Parable characters

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Jesus presented three individuals in the Parable of the Rich Man and Lazarus: the rich man, Lazarus, and Abraham. Jesus also mentioned the angels.

The Rich Man

Now there was a rich man, and he habitually dressed in purple and fine linen, joyously living in splendor every day. ~ Luke16:19

The rich man is often referred to as "Dives"" (pronounced die-veez). This is a Latin word which means "rich man."3 Since the Lord did not give the rich man a proper name, he will remain nameless in this article.

The Rich Man Wore Purple

To illustrate how wealthy this man was, Jesus said he "dressed in purple and fine linen." Purple clothing was associated with royalty because the dye to make it was very expensive. Purple dye was extracted from a rare shell-fish, bolinus branderis, also known as the purple dye murex. This animal was found along the coast of Tyre. Each could yield a small drop of purple dye.

The linen of Christ's time came from Egypt. McGarvey and Pendleton wrote that this linen, "was produced from flax which grew on the banks of the Nile. It was dazzlingly white, and worth twice its weight in gold."4

The rich man dressed in the most expensive clothing available during his time. Every day he lived a life of extreme luxury.


And a poor man named Lazarus was laid at his gate, covered with sores, and longing to be fed with the crumbs which were falling from the rich man's table; besides, even the dogs were coming and licking his sores. ~ Luke16:20

In all the parables of Jesus, Lazarus is the only character who is given a proper name. This name is derived from the Greek "Lazaros," and the Hebrew "Eleazar." Translated, it means "God has helped."5 Some claim that Jesus may have prophetically used this name in anticipation of the subsequent resurrection of Lazarus, recorded in John 11:1-53.6

Lazarus' poverty is presented in stark contrast to the rich man's wealth. Some translations use the word "beggar" to describe Lazarus. This word simply meant "poor." In light of his being laid at the richs man's gate, it's natural to assume that Lazarus was a beggar.

That Lazarus "was laid" at the rich man's gate seems to indicate that Lazarus was unable to walk. Like Job, Lazarus suffered physically from having sores on his body. The only medical relief he received was from the dogs who licked his sores. First century Jews considered dogs as lothesome, unclean animals.

Lazarus laid at the rich man's gate, longing to be fed by the mere crumbs that fell from the rich man's table.


Abraham appears to Lazarus and the rich man after their deaths. Abraham was the father of the Israelite nation. The Jews believed that God's faithful would join Abraham and the patriarchs when they died (Matthew8:11).7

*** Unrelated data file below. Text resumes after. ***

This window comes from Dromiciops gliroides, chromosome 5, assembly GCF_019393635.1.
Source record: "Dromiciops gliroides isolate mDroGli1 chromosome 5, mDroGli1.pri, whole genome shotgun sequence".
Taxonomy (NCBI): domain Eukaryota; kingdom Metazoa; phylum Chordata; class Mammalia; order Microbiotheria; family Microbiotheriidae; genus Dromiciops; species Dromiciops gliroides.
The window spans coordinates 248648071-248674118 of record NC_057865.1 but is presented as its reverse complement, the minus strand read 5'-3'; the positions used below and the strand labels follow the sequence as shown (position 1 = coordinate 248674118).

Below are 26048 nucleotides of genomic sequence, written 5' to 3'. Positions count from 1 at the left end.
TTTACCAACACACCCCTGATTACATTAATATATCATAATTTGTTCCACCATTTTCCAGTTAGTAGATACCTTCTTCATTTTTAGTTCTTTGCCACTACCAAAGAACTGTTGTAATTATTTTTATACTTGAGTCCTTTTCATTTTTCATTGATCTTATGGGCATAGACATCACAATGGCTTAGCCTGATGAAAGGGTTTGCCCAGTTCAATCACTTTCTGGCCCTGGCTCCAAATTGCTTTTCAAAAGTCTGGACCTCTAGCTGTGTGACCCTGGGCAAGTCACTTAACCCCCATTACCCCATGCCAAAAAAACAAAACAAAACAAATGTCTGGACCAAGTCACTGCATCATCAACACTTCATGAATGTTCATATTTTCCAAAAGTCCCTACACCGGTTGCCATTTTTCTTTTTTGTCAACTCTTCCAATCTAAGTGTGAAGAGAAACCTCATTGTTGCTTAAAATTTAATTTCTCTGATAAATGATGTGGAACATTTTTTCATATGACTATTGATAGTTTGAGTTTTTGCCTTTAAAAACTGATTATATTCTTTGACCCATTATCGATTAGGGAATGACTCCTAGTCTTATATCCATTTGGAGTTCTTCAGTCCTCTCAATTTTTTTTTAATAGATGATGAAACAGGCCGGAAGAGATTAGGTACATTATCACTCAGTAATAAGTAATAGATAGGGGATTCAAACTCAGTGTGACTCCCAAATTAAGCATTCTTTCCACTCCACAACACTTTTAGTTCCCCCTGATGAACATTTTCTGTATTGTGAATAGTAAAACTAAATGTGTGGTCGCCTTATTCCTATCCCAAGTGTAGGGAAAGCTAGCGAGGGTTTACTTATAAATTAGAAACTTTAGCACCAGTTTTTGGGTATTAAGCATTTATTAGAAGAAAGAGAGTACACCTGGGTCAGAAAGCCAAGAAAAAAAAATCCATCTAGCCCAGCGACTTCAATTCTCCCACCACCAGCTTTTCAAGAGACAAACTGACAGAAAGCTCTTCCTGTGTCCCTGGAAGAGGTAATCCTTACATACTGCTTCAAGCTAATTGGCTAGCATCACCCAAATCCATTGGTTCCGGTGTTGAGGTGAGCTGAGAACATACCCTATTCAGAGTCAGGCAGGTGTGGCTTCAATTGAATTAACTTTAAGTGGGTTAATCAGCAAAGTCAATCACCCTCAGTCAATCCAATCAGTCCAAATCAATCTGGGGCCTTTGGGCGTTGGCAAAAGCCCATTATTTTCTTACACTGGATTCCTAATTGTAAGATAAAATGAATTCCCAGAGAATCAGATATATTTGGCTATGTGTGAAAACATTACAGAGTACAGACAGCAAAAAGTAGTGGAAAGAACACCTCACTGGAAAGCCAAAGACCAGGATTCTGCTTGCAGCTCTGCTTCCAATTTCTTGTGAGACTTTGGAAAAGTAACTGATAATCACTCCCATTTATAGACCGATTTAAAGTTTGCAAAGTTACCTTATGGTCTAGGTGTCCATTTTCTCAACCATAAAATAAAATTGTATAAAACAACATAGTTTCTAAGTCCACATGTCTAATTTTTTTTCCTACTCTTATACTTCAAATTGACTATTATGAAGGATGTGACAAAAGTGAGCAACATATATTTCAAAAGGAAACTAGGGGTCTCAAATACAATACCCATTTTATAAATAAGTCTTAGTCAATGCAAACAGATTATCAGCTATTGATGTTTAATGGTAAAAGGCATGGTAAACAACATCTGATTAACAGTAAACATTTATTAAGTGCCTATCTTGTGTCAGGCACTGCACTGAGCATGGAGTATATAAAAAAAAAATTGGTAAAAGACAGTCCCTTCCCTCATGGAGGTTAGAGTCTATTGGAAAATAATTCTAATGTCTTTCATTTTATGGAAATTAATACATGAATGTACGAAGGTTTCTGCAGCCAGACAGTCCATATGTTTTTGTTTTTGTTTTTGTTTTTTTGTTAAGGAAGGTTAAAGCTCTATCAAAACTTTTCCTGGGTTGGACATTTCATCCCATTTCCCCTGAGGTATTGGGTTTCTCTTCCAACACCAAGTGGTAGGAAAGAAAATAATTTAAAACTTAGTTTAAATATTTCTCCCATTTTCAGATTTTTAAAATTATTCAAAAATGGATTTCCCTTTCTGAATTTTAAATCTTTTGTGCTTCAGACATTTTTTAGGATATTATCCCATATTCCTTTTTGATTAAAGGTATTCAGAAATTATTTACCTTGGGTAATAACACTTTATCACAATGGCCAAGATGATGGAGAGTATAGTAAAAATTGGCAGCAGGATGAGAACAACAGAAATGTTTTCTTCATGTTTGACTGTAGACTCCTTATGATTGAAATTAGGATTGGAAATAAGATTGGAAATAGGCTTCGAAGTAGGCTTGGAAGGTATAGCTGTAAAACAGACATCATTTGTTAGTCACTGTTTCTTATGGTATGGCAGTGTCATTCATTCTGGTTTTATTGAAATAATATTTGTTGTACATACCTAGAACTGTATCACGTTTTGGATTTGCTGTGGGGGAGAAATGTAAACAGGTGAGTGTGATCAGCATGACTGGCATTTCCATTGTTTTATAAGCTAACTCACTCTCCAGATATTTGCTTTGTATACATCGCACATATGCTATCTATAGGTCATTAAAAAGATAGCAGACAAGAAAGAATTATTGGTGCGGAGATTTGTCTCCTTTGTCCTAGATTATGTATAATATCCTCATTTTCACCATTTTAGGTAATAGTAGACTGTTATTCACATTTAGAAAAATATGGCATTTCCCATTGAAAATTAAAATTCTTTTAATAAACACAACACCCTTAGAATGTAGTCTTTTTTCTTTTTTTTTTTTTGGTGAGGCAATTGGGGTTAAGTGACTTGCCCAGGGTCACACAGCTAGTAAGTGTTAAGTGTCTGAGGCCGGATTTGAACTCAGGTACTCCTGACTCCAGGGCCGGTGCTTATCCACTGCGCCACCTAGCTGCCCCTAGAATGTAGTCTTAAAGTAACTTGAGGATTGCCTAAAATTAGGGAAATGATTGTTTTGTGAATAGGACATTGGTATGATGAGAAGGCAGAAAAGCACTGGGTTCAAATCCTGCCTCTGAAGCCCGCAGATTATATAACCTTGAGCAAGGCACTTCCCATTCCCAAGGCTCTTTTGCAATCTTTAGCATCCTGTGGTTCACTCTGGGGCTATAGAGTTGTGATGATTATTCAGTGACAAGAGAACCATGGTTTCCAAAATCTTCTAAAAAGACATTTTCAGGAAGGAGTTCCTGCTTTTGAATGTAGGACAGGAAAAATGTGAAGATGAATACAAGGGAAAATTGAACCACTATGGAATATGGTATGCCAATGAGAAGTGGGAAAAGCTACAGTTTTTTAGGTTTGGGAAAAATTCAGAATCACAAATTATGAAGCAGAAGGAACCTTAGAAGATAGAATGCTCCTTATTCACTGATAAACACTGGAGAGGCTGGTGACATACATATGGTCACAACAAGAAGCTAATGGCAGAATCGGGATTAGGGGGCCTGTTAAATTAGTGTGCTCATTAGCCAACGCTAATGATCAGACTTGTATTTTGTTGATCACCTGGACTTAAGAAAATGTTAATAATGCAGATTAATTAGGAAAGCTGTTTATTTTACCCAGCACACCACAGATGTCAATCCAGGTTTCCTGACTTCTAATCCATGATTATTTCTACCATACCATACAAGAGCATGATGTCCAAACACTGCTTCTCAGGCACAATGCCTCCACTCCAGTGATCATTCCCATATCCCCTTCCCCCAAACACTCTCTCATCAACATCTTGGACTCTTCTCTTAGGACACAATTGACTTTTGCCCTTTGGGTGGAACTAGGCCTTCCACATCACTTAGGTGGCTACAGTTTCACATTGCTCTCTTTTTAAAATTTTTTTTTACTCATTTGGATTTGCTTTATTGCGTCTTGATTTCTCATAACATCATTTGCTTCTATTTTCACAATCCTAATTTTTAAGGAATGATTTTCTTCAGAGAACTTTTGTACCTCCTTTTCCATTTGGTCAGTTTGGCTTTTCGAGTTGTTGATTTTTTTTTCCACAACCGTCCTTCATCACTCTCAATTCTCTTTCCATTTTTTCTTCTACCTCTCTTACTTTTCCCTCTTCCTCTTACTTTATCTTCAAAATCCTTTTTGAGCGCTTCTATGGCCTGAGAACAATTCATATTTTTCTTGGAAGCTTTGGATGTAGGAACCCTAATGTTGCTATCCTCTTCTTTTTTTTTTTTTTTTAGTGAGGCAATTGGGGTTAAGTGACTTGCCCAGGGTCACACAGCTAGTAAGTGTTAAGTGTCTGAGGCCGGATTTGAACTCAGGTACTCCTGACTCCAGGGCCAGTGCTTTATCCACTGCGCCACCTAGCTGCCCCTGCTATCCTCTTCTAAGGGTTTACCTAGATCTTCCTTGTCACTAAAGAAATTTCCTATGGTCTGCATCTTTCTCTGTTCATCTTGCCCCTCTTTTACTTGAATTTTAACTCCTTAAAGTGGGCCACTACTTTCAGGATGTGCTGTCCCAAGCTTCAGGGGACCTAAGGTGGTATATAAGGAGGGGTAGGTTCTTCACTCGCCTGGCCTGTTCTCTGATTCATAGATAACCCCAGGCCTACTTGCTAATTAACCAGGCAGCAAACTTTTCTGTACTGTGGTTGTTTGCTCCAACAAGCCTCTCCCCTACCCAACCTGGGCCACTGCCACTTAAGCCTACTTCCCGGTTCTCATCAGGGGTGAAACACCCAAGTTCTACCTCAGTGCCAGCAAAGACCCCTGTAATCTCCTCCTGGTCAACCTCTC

Lazarus was carried to "Abraham's bosom." This phrase refers to the custom of reclining at meals, which was popular in that culture. While reclining, a man would rest his head on the bosom of a friend. John the apostle rested on Christ's bosom at Passover (John13:23). This signified very close friendship, and would have been recognized as an honor for Lazarus to be considered the friend of Abraham. Lazarus was "being comforted" in Abraham's presence.

Evidently the rich man was a Jew, because 3 times he referred to Abraham as "father" (Luke 16:24, 27, 30). Abraham acknowledged this by referring to the rich man as "child" (Luke 16:25).


Now the poor man died and was carried away by the angels to Abraham's bosom; and the rich man also died and was buried. ~ Luke16:22

Angels carried Lazarus to the bosom of Abraham. This is a brief but significant role. This is reminiscent of the parables of The Tares and of The Net, where angels sort the righteous from the wicked.

The finality Luke places on the rich man's death is interesting. After painting the beautiful picture of Lazarus being carried away by angels, Luke writes that "the rich man also died and was buried." He does not continue with "and was carried away by angels."

From a literary standpoint, this omission carries the implication that the rich man was left in a cold, dark grave, alone and forgotten.

Scholars are quick to point out that being buried was an honor in those times. Funerals were splendid occasions, where final tributes were given to the departed. A rich man's funeral would have been a costly affair. No mention of Lazarus being buried is made. He could not afford food, let alone a funeral.

The rich man lived in luxury every day, and was honored by the living even at his death. Lazarus spent a life of poverty and suffering; yet he was afforded the honor of being carried by angels after he died.

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